The pictures and status updates posted on Facebook, Twitter and other social networking sites, as it turns out, are viewed by more people than just friends and family. Criminals may now want more application control for their profile pages, as police forces are increasingly using social media to gather evidence and catch lawbreakers.
According to a LexisNexis survey from July, more than 80 percent of federal and local law enforcement authorities said they use social media websites during some criminal investigations. Close to two-thirds of all those polled said that social media helps them to more quickly solve crimes, and about half said they were on a social media site at least once a day.
For example, GigaOm reported last month that New York City police officers were able to find out about the criminal dealings of one Bronx resident from Facebook. The man had privately admitted to crimes to a small number of close associates on the social networking site. One of his Facebook friends passed that information along to police. U.S. District Judge William Pauley said such evidence was allowed in court, writing in his decision on the case that the man’s “legitimate expectation of privacy ended when he disseminated posts to his ‘friends’ because those ‘friends’ were free to use the information however they wanted – including sharing it with the Government.”
CNN reported that police in Cincinnati, Ohio, used Facebook posts along with other publicly available records to arrest 71 people on gang-related charges in 2008. In another case that year, authorities in Texas used a MySpace posting to arrest one man for murder.
“Some ‘public’ information takes a bit of maneuvering to find,” Heather Kelly wrote in an August 30 CNN.com article. “Someone can have their Facebook settings as private as possible, but their friends or relatives might not be as savvy, allowing police to collect information by looking at what a suspect posts on their friends’ public pages.”
How police use social media to gather non-publicly available information
Outside of posts shared with associates, CNN reported that law enforcement has been know to use other means to find out about someone’s criminal past. Just as police officers have been known to go undercover in real life, so too have officials gone undercover on Facebook. Police use a fake account to befriend a suspect online, and then will use that information to obtain an arrest.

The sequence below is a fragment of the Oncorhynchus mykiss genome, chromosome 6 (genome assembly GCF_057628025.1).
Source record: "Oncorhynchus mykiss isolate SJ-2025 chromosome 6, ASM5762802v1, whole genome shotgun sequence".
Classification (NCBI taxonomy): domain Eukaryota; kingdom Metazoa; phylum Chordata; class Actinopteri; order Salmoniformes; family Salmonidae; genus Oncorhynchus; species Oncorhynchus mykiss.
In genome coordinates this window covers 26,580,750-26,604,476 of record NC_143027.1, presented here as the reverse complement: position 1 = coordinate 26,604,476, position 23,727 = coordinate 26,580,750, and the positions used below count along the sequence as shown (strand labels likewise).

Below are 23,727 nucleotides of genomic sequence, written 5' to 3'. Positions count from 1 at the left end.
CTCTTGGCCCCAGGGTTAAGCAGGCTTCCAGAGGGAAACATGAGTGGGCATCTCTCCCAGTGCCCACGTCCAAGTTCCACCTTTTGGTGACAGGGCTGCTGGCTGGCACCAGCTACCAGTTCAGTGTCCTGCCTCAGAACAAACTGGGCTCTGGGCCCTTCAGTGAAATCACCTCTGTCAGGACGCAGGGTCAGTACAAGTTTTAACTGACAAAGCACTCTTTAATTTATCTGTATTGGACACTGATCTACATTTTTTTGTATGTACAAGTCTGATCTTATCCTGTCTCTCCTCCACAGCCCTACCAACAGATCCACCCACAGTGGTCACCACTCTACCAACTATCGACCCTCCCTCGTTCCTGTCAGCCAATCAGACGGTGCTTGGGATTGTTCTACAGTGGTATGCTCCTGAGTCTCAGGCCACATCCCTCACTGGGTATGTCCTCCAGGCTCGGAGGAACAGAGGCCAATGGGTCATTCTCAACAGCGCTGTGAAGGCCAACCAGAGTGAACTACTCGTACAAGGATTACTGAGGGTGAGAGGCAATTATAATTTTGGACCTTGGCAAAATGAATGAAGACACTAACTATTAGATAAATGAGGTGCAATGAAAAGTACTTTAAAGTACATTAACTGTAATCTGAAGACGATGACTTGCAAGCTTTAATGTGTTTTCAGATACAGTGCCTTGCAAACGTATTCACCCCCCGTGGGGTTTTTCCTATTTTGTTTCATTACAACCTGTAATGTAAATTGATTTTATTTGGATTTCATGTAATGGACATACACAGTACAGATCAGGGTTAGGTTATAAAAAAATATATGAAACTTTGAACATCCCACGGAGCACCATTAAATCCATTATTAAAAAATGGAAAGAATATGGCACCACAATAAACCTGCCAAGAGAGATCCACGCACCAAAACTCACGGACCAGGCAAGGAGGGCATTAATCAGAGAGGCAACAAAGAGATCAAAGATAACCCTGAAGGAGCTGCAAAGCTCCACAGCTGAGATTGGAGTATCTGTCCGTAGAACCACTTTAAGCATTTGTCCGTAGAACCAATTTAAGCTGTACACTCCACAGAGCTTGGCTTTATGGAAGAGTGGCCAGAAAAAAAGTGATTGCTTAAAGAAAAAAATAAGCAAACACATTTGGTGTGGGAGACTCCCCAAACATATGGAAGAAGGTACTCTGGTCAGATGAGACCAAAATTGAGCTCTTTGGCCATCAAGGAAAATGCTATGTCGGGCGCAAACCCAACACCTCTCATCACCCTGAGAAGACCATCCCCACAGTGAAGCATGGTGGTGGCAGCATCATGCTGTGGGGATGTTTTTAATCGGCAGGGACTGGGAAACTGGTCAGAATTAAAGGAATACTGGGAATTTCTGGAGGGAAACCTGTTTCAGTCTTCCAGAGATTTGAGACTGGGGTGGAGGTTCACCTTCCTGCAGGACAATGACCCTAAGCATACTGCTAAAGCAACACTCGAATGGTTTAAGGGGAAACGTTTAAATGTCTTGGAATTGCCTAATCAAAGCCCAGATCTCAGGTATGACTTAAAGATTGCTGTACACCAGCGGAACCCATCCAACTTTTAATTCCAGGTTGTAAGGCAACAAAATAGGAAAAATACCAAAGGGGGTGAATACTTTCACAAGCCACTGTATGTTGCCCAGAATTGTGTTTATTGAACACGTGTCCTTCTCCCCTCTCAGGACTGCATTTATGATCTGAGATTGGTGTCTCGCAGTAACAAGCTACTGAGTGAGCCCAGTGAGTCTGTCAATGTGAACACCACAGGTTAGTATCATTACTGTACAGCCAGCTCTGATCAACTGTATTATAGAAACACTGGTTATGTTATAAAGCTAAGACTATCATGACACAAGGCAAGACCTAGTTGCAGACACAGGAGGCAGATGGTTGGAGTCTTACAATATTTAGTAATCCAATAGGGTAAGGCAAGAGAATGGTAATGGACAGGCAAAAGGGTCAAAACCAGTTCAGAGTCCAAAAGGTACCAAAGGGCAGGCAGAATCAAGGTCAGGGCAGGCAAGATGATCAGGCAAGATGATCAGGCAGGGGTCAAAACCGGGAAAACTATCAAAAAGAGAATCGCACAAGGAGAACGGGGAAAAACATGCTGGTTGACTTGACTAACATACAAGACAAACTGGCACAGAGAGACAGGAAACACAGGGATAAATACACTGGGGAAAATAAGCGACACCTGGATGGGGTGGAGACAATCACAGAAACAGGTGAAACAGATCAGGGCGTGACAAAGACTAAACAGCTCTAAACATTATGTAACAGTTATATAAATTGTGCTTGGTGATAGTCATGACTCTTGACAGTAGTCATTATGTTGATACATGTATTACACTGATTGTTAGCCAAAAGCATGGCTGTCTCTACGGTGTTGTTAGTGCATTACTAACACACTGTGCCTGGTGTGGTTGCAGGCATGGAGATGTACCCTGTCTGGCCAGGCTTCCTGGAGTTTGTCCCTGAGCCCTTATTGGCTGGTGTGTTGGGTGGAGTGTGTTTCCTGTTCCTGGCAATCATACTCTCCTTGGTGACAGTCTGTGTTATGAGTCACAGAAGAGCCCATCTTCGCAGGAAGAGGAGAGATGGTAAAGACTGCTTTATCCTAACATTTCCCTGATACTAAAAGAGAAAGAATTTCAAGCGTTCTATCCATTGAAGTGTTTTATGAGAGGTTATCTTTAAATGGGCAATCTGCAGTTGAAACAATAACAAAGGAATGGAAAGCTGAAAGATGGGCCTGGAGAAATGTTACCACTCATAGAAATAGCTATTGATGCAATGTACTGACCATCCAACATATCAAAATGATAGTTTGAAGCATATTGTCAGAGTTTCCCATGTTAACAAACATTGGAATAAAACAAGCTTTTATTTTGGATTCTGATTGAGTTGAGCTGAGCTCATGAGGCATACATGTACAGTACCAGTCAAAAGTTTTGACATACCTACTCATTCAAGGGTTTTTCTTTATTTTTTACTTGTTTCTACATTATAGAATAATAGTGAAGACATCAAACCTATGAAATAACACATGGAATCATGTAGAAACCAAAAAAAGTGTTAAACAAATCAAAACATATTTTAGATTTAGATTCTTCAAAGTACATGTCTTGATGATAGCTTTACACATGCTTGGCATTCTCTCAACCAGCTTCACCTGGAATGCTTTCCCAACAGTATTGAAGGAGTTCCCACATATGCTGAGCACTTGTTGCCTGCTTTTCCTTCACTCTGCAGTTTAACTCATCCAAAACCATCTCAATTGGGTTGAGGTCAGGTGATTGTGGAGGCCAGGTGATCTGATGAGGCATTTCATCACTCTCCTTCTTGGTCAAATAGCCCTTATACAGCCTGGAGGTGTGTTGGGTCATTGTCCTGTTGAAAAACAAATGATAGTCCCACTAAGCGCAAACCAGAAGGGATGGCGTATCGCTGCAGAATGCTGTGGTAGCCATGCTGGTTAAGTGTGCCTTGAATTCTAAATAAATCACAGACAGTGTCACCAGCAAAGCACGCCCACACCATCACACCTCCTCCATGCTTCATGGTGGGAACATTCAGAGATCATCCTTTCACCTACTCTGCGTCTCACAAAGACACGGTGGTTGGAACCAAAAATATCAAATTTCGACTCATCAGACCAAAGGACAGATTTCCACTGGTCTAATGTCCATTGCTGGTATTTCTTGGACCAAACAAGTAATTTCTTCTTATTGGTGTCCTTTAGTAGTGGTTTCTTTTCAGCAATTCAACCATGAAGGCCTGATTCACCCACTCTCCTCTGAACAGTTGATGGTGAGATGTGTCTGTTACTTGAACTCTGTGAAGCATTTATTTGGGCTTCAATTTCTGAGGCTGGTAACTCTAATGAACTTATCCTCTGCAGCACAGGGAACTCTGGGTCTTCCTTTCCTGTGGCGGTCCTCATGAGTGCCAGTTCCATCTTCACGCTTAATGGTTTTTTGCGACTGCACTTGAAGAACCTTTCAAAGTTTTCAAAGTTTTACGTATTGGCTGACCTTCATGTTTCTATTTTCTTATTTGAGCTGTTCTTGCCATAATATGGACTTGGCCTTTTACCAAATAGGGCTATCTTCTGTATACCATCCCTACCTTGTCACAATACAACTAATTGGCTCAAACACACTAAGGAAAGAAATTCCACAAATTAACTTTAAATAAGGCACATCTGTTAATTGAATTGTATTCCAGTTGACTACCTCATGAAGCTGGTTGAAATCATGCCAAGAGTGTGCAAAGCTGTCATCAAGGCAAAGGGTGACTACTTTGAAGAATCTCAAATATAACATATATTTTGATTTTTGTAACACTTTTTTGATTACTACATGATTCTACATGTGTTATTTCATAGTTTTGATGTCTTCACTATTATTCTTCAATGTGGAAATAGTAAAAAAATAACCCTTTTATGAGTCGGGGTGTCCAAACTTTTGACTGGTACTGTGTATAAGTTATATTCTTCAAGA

While a Facebook security official told CNN that the social networking site dislikes this practice, an estimated 83 percent of officers said such a tactic was ethical. Hanni Fakhoury, a staff attorney at the Electronic Frontier Foundation, told the news source that these undercover practices are usually upheld as legal by U.S. courts.
Additionally, police forces have used the power of subpoena to force social media sites to turn over information to law enforcement officials, according to CNN. For example, evidence turned over to police by Facebook helped to convict a Minnesota man of attempting to solicit illicit contact with minors.
Twitter and other sites have at times expressed reticence about turning over user data to law enforcement, but the LexisNexis survey respondents said that the courts allow for search warrants to cover online profiles about 87 percent of the time.
Even though police are increasingly turning to social networking websites to gather evidence, many law enforcement officials have received little or no official training concerning the sites. The LexisNexis survey found that only about 10 percent of officers received formal social media training, and one Cincinnati police official told CNN that a 22-year-old woman provided the department with its Facebook-related training.
Should police forces have more or less leeway when it comes to using social media to gather information? Leave your comments below to let us know what you think!